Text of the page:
Notre Dame de Namur University Among Top Small Private Bay Area Universities in Graduation Rate

But university officials warn there is no single measure of institutional quality

Belmont, CA, June 8, 2009 — A new national report showed that Notre Dame de Namur University ranked near the top in six-year graduation rates among small, private universities in the San Francisco Bay Area, but NDNU officials warned that there is no single statistic can adequately measure an educational institution’s quality.

“While we are certainly pleased to be among the best performing universities of our size in the Bay Area, it is important for prospective students and their parents to recognize that there are many factors that they should weigh when considering a university,” said Dr. Judith Maxwell Greig, president of NDNU.  Dr. Greig was commenting on a recent report by the American Enterprise Institute that ranked some 1,300 colleges and universities across the country based on their graduation rates. NDNU was among the best small, private universities in the Bay Area with a 58 percent six-year graduation rate. The group includes schools with enrollments of roughly between 1,000 and 3,000 such as Mills College, Dominican University of California, St. Mary’s College of California, Holy Names University and Menlo College. Only St. Mary’s, the largest school in the group, had a higher rating, at 67 percent, than NDNU. NDNU, Mills and St. Mary’s also had higher graduation rates than all of the California State Universities.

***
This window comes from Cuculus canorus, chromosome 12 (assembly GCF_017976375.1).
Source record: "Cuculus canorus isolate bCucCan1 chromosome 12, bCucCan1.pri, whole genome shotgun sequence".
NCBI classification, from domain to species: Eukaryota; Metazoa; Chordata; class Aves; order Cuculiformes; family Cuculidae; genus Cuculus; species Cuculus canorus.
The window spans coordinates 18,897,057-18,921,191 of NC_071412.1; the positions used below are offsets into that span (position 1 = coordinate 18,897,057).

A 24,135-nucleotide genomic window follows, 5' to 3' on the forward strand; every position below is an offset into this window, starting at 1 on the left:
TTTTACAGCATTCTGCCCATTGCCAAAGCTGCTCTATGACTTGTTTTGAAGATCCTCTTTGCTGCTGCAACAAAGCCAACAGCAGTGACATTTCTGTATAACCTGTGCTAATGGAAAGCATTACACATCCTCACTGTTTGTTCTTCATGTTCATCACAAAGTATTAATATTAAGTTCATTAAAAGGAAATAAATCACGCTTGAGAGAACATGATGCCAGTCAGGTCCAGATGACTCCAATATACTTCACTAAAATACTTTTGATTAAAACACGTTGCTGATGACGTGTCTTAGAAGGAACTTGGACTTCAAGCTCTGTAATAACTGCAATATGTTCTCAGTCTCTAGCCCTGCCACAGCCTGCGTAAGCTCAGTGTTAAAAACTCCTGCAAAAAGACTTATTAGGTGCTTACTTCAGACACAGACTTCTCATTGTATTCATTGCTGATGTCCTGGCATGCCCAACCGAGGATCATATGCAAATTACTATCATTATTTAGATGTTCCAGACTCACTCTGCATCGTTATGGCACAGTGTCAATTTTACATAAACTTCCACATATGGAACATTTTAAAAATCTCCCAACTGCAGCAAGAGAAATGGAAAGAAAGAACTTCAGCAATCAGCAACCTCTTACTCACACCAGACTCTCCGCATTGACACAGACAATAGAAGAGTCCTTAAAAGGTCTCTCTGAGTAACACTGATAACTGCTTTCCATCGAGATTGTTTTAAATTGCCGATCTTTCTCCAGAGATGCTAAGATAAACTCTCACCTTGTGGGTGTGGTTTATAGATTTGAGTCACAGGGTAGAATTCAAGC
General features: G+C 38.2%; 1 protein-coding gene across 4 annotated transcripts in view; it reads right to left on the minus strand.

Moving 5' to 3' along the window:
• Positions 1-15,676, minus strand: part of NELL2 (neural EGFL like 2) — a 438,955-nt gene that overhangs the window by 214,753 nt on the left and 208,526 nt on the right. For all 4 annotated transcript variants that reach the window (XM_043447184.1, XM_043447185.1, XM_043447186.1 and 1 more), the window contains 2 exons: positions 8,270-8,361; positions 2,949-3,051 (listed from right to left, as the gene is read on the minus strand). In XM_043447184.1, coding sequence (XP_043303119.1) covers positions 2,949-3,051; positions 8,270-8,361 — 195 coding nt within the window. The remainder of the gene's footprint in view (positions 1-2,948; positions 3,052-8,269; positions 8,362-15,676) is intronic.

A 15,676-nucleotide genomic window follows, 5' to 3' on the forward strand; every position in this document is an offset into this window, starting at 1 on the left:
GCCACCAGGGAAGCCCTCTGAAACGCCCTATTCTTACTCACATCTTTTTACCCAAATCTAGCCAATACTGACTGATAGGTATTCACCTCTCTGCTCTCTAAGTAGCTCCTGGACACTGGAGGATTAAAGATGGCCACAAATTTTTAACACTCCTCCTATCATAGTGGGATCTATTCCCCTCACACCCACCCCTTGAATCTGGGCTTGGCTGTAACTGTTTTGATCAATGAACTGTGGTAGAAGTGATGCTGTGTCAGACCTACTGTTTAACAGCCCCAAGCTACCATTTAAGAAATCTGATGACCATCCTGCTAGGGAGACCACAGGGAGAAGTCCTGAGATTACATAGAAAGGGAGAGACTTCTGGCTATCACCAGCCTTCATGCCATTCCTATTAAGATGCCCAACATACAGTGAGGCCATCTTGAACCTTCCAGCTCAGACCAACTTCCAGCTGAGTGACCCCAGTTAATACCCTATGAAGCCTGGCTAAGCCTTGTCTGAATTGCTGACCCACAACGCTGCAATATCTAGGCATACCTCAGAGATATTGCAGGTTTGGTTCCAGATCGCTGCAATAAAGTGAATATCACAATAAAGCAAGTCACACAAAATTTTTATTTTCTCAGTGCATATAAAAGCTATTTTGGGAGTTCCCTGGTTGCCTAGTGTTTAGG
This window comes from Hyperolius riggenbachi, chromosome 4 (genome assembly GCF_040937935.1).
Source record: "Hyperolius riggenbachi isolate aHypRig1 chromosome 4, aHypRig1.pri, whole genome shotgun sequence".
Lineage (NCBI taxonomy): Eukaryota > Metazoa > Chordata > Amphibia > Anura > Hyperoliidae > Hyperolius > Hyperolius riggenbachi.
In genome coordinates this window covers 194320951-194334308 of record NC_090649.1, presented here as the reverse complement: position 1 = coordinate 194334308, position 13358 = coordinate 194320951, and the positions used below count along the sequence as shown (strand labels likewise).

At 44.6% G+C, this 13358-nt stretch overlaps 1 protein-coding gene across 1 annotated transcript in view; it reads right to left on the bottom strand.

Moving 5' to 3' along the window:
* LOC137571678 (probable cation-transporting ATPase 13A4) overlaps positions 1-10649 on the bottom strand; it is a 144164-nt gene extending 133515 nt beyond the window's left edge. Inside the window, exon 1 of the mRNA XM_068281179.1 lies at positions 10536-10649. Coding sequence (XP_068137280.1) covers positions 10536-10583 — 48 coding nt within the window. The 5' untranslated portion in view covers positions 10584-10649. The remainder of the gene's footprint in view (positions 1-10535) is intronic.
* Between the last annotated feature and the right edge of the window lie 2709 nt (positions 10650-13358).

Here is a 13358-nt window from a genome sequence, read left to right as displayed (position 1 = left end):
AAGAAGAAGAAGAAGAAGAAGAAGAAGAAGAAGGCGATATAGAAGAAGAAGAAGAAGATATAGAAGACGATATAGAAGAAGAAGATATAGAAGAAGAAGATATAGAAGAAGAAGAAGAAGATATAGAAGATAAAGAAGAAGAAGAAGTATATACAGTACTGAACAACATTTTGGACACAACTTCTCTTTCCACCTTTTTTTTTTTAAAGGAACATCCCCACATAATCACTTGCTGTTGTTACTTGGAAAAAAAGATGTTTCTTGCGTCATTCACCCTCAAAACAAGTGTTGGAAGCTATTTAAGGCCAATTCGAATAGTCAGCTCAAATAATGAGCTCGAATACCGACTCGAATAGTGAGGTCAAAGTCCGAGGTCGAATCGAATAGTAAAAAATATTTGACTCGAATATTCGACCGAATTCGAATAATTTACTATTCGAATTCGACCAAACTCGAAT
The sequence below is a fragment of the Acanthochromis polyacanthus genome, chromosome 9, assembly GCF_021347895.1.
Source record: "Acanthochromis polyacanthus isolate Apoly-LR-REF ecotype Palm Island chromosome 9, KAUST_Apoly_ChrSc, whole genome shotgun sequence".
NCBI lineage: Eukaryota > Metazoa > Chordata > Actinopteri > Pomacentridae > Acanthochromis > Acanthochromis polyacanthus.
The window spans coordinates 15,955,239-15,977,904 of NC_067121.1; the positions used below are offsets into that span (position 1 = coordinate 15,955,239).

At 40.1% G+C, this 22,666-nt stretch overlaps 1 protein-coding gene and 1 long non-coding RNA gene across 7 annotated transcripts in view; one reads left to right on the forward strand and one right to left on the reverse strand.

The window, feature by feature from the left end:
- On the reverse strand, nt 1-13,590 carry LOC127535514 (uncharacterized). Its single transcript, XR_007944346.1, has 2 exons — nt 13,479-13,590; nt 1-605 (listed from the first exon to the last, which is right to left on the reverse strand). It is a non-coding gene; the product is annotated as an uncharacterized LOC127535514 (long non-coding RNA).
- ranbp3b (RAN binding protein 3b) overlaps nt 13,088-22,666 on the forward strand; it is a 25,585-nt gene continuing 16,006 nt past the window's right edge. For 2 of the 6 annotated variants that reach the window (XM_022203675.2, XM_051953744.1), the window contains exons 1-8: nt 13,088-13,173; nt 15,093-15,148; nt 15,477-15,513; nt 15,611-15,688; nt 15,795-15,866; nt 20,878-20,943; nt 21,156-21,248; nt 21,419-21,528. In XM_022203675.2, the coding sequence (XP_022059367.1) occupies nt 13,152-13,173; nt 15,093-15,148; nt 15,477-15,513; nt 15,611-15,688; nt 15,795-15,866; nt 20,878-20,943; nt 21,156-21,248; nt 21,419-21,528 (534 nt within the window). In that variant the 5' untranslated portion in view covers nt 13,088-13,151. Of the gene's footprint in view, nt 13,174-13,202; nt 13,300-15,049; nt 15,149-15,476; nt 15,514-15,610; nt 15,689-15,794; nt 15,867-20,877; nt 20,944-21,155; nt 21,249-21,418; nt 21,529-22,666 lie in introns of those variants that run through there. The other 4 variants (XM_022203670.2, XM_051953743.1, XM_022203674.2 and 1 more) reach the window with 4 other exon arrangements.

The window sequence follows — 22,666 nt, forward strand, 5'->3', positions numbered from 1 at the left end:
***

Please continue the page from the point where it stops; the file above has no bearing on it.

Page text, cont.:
Vice President for Enrollment Hernan Bucheli noted that a great many factors go into determining a school’s graduation rate. Some schools admit only students who have demonstrated high academic achievement and the ability to do college level work. NDNU and schools like it admit a wider variety of student types, including some who may need more help, at least initially, to adjust to the demands of college life. “The key to helping such students succeed is having the right institutional structures and programs,” he said.  “At NDNU we rely on small class size, which promotes close contacts between students and their professors and advisors, coupled with institutional structures such as the Academic Success Center to identify those students who need help and provide them with the right amount and type of help. Unlike some larger schools, students here tend not to fall through the cracks.”